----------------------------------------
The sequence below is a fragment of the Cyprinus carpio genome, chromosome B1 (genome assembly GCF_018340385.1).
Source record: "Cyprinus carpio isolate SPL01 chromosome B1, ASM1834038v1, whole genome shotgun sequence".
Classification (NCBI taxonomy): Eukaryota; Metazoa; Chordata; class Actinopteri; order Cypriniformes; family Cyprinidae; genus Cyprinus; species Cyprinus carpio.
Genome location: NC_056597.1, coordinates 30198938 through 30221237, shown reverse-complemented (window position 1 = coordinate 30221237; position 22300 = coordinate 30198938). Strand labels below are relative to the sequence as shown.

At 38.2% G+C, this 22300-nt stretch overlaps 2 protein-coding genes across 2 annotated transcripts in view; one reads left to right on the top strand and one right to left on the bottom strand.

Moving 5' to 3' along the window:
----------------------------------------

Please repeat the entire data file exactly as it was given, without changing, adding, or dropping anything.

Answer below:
The sequence below is a fragment of the Cyprinus carpio genome, chromosome B1 (genome assembly GCF_018340385.1).
Source record: "Cyprinus carpio isolate SPL01 chromosome B1, ASM1834038v1, whole genome shotgun sequence".
Classification (NCBI taxonomy): Eukaryota; Metazoa; Chordata; class Actinopteri; order Cypriniformes; family Cyprinidae; genus Cyprinus; species Cyprinus carpio.
Genome location: NC_056597.1, coordinates 30198938 through 30221237, shown reverse-complemented (window position 1 = coordinate 30221237; position 22300 = coordinate 30198938). Strand labels below are relative to the sequence as shown.

At 38.2% G+C, this 22300-nt stretch overlaps 2 protein-coding genes across 2 annotated transcripts in view; one reads left to right on the top strand and one right to left on the bottom strand.

Moving 5' to 3' along the window: